On this day in 1783, General George Washington resigns his commission as Commander-in-Chief of the American army.
Okay. So we’ve all heard this story about Washington before. We’ve heard it so often, perhaps it is easy to gloss over the astonishing nature of Washington’s action.
Let me emphasize: What Washington did on this day 235 years ago is almost unheard of. Other military leaders have seized power and refused to let it go. But Washington would not be one of these men. When he could have been a King, he decided that he did not want the position. He wanted to go home to Mount Vernon. He wanted to resume his life with Martha. His decision was not a foregone conclusion—and it was astounding! It enabled our republic to get off the ground.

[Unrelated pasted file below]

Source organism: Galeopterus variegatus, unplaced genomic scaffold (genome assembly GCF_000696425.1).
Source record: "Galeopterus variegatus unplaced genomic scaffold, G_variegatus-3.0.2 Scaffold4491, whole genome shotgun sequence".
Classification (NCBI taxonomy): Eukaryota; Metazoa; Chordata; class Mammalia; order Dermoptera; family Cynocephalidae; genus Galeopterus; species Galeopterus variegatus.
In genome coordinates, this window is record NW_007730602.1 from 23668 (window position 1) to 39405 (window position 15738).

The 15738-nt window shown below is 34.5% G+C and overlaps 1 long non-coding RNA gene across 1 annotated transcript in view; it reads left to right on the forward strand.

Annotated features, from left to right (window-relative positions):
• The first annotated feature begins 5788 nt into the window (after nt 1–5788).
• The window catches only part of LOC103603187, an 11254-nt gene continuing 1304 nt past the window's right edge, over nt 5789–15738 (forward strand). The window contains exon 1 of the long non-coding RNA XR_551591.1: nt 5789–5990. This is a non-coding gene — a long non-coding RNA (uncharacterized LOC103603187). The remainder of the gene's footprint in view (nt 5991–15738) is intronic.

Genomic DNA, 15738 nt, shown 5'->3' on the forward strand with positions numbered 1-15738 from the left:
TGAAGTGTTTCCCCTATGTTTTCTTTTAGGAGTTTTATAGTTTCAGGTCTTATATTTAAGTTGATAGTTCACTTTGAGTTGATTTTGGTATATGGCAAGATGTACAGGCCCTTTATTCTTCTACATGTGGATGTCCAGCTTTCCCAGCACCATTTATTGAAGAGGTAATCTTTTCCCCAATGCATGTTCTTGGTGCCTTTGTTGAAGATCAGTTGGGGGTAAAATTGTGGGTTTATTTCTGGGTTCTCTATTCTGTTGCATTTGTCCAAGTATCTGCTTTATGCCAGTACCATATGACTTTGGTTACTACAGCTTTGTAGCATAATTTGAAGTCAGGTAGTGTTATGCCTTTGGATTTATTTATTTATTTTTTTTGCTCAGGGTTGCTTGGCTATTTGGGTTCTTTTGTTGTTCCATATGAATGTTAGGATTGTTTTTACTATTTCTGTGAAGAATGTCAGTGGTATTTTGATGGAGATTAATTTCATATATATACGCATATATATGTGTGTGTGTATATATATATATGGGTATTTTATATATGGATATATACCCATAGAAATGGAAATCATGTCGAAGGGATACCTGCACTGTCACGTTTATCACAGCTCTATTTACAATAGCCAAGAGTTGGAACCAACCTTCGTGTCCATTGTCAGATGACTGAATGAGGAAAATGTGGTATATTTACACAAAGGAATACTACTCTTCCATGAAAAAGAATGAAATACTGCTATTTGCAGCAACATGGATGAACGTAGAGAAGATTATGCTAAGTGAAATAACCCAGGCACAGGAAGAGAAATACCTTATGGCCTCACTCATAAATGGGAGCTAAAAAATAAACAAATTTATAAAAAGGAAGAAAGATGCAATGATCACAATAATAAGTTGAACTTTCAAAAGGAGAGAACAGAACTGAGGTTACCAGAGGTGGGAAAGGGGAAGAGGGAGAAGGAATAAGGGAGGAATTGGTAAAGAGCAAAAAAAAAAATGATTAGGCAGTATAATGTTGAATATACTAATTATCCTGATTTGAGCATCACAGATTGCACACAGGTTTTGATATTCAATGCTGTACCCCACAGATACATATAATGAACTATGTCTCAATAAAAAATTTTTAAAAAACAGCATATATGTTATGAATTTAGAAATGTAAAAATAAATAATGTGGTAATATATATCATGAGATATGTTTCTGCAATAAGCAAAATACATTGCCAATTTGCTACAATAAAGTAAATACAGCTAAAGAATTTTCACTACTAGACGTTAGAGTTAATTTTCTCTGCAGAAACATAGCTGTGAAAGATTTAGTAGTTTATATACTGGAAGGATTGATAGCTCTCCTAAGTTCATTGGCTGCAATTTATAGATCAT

Many at the time compared Washington to a great Roman figure, Cincinnatus. Cincinnatus, too, was compelled into public service; he was plowing a field and literally left the plow standing in the field to join the Roman army when it needed him. Having led the Romans to victory, he then returned home and resumed his life as a farmer without trying to obtain more power.
Our ancestors would have known this story. Thus, when Washington was compared to Cincinnatus, they knew exactly what it meant.
“You have often heard him compared to Cincinnatus,” a French traveler wrote in 1788. “The comparison is doubtless just. The celebrated General is nothing more at present than a good farmer, constantly occupied in the care of his farm and the improvement of cultivation.”
Yes, Washington was the “American Cincinnatus.” Don’t you wish that our schools would emphasize this aspect of his service?
Cincinnatus (Mount Vernon website)
Douglas Southall Freeman, George Washington: Victory with the Help of France (1948) (Vol. 5)
Ron Chernow, Washington: A Life (2010)